by Susie Harbour, VP at Volition Capital
The Mission-Driven Movement
During the Australian wildfires earlier this month, Jeff Bezos found himself amid controversy when he announced Amazon would commit $1 million Australian dollars (or $690,000 U.S. dollars) to the relief effort. Critics slammed him for not doing more given the company’s seemingly limitless funds and recently publicized poor record of behavior toward its employees.
Around the same time, leaders at the World Economic Forum in Davos were discussing another theme: stakeholder capitalism, or the idea that companies have a greater purpose besides just providing returns for shareholders.
These examples illustrate a larger shift that – perhaps – has reached a tipping point: it’s not enough for brands to be charitable or not do harm. It’s expected that they make meaningful contributions to their communities by embracing values and missions that signal moral identity to consumers.
For years, being a “mission-driven” brand was reserved for companies with core values naturally aligning with their customer base (Patagonia is a good example). Now, all brands – large and small – are embracing some version of mission-driven messaging.
And, consumers are paying attention to what they are saying and doing.
The Impetus Behind the Shift: The Empowered Consumer
There are several macro trends and technological advancements that are driving this mega-trend, which has resulted in a more vocal and educated consumer:
- Consumers have unprecedented access to information
- The consumer’s voice is now more far-reaching than ever due to the rise of social media
- The rapid rise of DTC companies has led to an empowered consumer and a business model set up to engage with its consumers and respond quickly to feedback
Consumer expectations have never been higher. It’s not enough to have a good product or service anymore. If you’re sourcing or manufacturing unethically, polluting, or even just not using better-for-the-world materials in your packaging, you’re probably not good enough for many of today’s consumers. They support companies whose missions align with their own values and beliefs.
Recent consumer research by Accenture demonstrates the significance of this attitude shift:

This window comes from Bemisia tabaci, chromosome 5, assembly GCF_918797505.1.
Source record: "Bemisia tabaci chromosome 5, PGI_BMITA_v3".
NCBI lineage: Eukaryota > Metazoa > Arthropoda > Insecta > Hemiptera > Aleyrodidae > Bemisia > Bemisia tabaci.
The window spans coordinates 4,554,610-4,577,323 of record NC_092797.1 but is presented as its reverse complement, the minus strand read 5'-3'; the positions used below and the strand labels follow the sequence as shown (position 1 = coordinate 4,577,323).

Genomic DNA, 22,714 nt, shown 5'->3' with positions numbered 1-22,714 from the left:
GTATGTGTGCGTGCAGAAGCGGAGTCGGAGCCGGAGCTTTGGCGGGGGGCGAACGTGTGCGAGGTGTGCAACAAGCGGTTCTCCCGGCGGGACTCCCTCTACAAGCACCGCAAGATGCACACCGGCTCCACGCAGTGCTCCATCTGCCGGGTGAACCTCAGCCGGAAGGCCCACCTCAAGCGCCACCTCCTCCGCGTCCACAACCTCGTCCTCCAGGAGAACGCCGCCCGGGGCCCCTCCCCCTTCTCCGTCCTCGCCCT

- The consumer’s voice has never been stronger – 67% of consumers believe their actions can influence a brand or company.
- Consumers are willing to walk away – A majority of consumers disappointed by a company’s words or actions will complain publicly. 17% will never come back.
- Mission and purpose can provide the competitive advantage required – Unilever’s mission-driven brands grow ~70% faster than the average Unilever brand.
IMAGE: Accenture, “To Infinity and Beyond: From Me to We, The Rise of the Purpose-Led Brand,” 2018
Emerging Areas of Opportunity
With high consumer expectations, a new generation of companies is emerging to satisfy this growing consumer demand. We have identified 4 major areas within this theme where we see opportunities emerging to partner with companies looking to grow with purpose:
- Accessibility – As a theme, accessibility will focus on opening up markets that were either closely held among a few competitors or unaffordable for most consumers. We believe the sharing economy will continue to thrive and business models that provide access to a broader swath of consumers through more flexibility will emerge and take share from legacy players.
- Inclusivity – Brands that attempt to provide goods or services to traditionally underserved demographics are on the rise. They will continue to outshine as consumers demand a shakeup in how we as a society define what is “normal” or “standard” whether that is in beauty, fashion, healthcare, etc.
- Sustainability – This remains a key focus as our environmental impact becomes increasingly more evident. We see the commitment to living a more sustainable lifestyle both from consumers and from retailers. We are excited about this space as it has broad implications for brands, manufacturers, service providers, and the planet.
- Giving back – Popularized by brands such as Toms, which utilizes the “buy-one-give-one” model, companies committed to charitable donations have been on the rise and we are taking notice. Growing a company while benefiting the stakeholders alongside giving back to a specific cause is a win-win from our perspective.
Beyond just areas of opportunity, these four categories represent exciting and energizing brand priorities, enabling real connection with customers and communities. Customers can see when companies make half-hearted attempts at positive change, and, as Amazon recently learned, they react accordingly. Mission-driven brands offer a refreshing alternative where positive change itself is at the heart of their value proposition. The emerging companies in these spaces are not merely disruptors, they’re designers of a better future.
Volition Capital will continue to invest in the way we’ve always invested: in strong, capital-efficient businesses that have product-market fit and loyal, happy customers. That’s why we are excited to partner with the next generation of mission-driven brands: they can fit our profile while also doing good.
We have already started investing in the space, but we are excited to invest in our future alongside the brands and companies that aim to redefine their industries while doing good along the way. What is particularly interesting to us as investors are the ability to align our business objectives with our own sense of purpose for our community.
We have seen great value creation alongside innovative products and services that benefit the consumer while aligning with a stronger social and environmental responsibility – a win for everyone involved.
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